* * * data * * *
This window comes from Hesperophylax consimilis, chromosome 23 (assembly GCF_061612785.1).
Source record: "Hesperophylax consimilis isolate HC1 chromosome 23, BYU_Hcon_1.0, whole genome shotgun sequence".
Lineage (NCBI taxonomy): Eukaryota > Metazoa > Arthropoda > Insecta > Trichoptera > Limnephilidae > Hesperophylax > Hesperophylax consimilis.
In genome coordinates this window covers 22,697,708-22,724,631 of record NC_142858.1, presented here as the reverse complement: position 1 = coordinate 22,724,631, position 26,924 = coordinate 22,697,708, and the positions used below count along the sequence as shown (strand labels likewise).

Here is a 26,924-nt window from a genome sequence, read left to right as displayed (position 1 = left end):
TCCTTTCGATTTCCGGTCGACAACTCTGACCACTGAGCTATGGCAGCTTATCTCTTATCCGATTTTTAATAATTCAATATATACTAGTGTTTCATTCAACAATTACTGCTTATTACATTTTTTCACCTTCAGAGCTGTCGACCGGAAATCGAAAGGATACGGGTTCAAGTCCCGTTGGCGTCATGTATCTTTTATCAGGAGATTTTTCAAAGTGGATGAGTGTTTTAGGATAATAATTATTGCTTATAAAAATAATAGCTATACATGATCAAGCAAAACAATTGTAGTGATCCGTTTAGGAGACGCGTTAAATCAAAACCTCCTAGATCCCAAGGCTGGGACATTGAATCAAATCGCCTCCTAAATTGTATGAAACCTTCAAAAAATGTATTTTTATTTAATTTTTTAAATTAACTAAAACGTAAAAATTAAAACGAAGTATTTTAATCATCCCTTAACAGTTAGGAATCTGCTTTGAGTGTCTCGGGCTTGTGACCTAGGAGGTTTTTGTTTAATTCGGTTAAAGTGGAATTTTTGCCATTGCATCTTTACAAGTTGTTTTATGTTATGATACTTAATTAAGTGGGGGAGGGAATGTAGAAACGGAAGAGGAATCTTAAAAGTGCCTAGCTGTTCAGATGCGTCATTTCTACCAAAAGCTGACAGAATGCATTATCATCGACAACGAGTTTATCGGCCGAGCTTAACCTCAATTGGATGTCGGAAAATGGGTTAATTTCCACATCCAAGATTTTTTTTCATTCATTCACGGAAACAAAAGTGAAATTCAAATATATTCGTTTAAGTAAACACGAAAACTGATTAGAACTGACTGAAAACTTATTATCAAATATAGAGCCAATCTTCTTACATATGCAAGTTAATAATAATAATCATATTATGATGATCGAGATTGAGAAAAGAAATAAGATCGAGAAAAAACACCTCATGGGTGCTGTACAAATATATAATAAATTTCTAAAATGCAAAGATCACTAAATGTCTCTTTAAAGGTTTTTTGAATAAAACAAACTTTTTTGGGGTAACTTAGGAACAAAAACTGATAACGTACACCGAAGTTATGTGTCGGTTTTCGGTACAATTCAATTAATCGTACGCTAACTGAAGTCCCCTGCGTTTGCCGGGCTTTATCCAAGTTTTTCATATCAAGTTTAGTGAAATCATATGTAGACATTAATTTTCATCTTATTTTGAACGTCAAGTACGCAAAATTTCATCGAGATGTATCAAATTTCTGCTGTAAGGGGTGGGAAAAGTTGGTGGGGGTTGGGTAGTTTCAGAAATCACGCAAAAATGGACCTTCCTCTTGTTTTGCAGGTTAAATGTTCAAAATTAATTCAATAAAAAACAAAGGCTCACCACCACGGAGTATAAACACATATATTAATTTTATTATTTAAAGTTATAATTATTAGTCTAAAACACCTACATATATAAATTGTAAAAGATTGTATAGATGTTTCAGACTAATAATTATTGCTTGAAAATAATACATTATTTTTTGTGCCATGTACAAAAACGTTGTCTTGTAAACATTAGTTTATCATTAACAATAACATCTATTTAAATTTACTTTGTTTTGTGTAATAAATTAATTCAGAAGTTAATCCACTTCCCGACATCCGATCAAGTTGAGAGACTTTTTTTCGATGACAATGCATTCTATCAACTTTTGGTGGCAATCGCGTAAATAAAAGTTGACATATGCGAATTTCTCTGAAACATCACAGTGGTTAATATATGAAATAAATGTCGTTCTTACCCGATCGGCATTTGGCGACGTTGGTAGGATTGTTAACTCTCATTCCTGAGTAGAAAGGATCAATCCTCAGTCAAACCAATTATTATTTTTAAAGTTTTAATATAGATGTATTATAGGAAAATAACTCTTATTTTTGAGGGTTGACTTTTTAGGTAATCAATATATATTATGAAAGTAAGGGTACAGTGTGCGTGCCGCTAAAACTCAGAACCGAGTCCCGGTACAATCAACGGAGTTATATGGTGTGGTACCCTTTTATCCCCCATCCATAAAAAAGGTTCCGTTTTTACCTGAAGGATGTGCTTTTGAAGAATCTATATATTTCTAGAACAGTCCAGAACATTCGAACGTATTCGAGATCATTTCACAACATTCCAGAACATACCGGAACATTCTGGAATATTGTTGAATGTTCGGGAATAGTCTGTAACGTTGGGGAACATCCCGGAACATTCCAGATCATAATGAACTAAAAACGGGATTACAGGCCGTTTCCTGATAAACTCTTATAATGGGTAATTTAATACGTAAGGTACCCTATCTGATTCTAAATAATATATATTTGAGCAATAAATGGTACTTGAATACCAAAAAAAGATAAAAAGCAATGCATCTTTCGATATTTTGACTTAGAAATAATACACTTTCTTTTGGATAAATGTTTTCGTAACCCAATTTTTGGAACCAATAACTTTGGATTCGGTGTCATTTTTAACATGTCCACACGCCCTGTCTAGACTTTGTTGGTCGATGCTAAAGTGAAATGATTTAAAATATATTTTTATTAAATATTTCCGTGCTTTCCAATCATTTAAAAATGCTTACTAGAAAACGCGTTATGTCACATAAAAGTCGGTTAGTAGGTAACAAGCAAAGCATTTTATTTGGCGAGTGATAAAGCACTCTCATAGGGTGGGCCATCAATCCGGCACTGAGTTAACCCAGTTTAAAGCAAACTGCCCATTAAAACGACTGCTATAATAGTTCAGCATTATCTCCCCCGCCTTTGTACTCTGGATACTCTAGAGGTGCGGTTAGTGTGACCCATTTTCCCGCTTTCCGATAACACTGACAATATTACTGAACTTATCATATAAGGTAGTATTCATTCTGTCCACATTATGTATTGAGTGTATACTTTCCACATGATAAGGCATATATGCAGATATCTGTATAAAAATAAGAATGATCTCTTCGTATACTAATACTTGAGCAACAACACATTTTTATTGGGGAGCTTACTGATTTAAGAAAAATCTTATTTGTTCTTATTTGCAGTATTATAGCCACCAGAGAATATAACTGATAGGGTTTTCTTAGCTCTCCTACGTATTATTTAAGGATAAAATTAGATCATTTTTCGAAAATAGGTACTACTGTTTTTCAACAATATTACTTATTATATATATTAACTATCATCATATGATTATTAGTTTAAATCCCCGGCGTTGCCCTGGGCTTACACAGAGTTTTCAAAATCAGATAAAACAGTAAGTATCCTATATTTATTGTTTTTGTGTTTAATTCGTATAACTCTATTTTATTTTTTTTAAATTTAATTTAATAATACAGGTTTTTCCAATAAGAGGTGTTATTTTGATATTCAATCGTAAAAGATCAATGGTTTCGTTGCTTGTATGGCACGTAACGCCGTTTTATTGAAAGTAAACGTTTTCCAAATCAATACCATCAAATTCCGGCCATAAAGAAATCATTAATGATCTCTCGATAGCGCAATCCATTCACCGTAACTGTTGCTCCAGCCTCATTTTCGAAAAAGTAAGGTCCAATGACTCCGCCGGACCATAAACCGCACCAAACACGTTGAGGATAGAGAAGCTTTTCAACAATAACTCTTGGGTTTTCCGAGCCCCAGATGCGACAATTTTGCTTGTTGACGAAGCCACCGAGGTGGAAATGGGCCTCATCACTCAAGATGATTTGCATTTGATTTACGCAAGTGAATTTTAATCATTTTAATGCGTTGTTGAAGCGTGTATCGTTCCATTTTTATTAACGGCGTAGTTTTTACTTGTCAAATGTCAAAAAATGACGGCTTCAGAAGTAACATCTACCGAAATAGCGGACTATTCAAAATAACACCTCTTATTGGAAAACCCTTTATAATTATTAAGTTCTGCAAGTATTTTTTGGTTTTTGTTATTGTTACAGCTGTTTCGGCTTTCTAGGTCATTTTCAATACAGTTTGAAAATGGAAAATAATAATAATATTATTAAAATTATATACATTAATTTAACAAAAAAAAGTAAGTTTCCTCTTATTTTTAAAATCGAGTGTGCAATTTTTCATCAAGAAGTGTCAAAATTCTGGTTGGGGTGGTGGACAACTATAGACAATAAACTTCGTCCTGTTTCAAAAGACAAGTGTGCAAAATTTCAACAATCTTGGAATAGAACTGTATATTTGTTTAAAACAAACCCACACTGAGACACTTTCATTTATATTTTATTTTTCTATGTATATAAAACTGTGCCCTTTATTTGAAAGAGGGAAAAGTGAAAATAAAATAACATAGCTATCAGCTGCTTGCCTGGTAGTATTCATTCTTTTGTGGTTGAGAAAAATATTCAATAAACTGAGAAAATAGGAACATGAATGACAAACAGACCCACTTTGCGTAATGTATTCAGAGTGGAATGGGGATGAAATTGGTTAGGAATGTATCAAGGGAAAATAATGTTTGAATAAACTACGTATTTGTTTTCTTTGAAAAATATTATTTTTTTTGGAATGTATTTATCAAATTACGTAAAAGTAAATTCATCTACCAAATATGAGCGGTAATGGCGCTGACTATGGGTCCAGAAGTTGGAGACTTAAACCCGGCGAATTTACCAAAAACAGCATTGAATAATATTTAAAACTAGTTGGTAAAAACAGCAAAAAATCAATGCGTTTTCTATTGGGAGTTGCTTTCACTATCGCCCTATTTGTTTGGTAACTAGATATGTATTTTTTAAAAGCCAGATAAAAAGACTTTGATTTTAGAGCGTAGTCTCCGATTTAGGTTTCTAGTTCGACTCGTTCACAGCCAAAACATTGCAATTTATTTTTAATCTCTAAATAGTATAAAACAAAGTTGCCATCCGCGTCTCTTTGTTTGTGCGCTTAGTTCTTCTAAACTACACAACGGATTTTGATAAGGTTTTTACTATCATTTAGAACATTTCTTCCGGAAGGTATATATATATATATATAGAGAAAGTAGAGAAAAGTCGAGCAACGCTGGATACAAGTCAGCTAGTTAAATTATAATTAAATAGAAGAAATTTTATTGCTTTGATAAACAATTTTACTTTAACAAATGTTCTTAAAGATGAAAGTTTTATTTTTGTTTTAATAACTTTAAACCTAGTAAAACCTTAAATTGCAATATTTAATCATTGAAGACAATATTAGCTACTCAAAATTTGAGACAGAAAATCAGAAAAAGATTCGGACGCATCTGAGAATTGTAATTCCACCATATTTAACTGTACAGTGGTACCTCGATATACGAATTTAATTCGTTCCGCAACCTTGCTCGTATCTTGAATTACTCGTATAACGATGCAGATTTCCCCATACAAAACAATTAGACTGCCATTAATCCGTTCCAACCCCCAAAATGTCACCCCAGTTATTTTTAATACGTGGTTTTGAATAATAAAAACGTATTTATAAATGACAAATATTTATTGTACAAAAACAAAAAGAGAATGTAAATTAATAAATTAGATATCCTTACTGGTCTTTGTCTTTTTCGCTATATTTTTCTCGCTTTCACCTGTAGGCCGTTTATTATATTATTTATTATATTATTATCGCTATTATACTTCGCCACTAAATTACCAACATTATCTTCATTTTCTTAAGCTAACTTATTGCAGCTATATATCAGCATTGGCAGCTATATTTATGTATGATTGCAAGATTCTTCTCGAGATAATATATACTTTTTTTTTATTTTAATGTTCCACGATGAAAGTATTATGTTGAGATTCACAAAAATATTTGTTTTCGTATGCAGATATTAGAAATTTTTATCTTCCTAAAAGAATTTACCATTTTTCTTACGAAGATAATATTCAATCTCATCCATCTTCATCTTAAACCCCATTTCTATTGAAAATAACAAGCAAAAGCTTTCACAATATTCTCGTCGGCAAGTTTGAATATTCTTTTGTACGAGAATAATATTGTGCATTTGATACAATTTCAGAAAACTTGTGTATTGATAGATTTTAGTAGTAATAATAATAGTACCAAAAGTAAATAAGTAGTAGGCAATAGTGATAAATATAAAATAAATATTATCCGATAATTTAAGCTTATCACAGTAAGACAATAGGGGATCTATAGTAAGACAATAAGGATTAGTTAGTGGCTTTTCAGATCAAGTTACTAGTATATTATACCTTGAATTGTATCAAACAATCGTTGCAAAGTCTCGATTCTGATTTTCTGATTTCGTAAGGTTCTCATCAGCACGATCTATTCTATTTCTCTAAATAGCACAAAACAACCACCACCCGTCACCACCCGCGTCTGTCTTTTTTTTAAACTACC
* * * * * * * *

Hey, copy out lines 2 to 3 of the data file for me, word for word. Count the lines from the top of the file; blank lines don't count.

Source record: "Hesperophylax consimilis isolate HC1 chromosome 23, BYU_Hcon_1.0, whole genome shotgun sequence".
Lineage (NCBI taxonomy): Eukaryota > Metazoa > Arthropoda > Insecta > Trichoptera > Limnephilidae > Hesperophylax > Hesperophylax consimilis.